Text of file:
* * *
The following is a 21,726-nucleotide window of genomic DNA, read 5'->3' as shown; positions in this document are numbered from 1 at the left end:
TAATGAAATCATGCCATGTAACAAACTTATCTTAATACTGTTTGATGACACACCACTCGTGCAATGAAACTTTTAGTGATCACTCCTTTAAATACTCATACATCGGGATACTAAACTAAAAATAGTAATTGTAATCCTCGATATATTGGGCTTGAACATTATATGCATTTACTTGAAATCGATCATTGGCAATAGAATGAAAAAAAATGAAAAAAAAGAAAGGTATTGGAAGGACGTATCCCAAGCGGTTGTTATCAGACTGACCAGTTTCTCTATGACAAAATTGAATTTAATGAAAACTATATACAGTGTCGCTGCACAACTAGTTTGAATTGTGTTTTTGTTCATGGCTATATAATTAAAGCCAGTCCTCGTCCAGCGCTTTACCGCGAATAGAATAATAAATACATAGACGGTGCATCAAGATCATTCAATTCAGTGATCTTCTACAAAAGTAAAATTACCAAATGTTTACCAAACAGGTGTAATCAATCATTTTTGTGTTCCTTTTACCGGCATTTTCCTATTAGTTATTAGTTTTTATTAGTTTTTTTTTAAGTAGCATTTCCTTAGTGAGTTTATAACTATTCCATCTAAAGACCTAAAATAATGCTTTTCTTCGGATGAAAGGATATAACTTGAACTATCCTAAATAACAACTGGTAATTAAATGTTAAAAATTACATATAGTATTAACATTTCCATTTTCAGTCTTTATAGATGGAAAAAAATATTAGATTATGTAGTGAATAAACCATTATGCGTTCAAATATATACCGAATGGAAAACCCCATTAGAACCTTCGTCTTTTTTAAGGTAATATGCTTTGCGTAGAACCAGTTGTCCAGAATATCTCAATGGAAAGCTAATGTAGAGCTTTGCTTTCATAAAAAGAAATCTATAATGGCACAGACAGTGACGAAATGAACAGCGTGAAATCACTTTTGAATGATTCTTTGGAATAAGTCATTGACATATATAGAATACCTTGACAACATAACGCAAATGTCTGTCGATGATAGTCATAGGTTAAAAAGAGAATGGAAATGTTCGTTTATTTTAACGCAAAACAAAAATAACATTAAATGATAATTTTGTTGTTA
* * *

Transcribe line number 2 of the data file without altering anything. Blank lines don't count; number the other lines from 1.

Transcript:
TAATGAAATCATGCCATGTAACAAACTTATCTTAATACTGTTTGATGACACACCACTCGTGCAATGAAACTTTTAGTGATCACTCCTTTAAATACTCATACATCGGGATACTAAACTAAAAATAGTAATTGTAATCCTCGATATATTGGGCTTGAACATTATATGCATTTACTTGAAATCGATCATTGGCAATAGAATGAAAAAAAATGAAAAAAAAGAAAGGTATTGGAAGGACGTATCCCAAGCGGTTGTTATCAGACTGACCAGTTTCTCTATGACAAAATTGAATTTAATGAAAACTATATACAGTGTCGCTGCACAACTAGTTTGAATTGTGTTTTTGTTCATGGCTATATAATTAAAGCCAGTCCTCGTCCAGCGCTTTACCGCGAATAGAATAATAAATACATAGACGGTGCATCAAGATCATTCAATTCAGTGATCTTCTACAAAAGTAAAATTACCAAATGTTTACCAAACAGGTGTAATCAATCATTTTTGTGTTCCTTTTACCGGCATTTTCCTATTAGTTATTAGTTTTTATTAGTTTTTTTTTAAGTAGCATTTCCTTAGTGAGTTTATAACTATTCCATCTAAAGACCTAAAATAATGCTTTTCTTCGGATGAAAGGATATAACTTGAACTATCCTAAATAACAACTGGTAATTAAATGTTAAAAATTACATATAGTATTAACATTTCCATTTTCAGTCTTTATAGATGGAAAAAAATATTAGATTATGTAGTGAATAAACCATTATGCGTTCAAATATATACCGAATGGAAAACCCCATTAGAACCTTCGTCTTTTTTAAGGTAATATGCTTTGCGTAGAACCAGTTGTCCAGAATATCTCAATGGAAAGCTAATGTAGAGCTTTGCTTTCATAAAAAGAAATCTATAATGGCACAGACAGTGACGAAATGAACAGCGTGAAATCACTTTTGAATGATTCTTTGGAATAAGTCATTGACATATATAGAATACCTTGACAACATAACGCAAATGTCTGTCGATGATAGTCATAGGTTAAAAAGAGAATGGAAATGTTCGTTTATTTTAACGCAAAACAAAAATAACATTAAATGATAATTTTGTTGTTA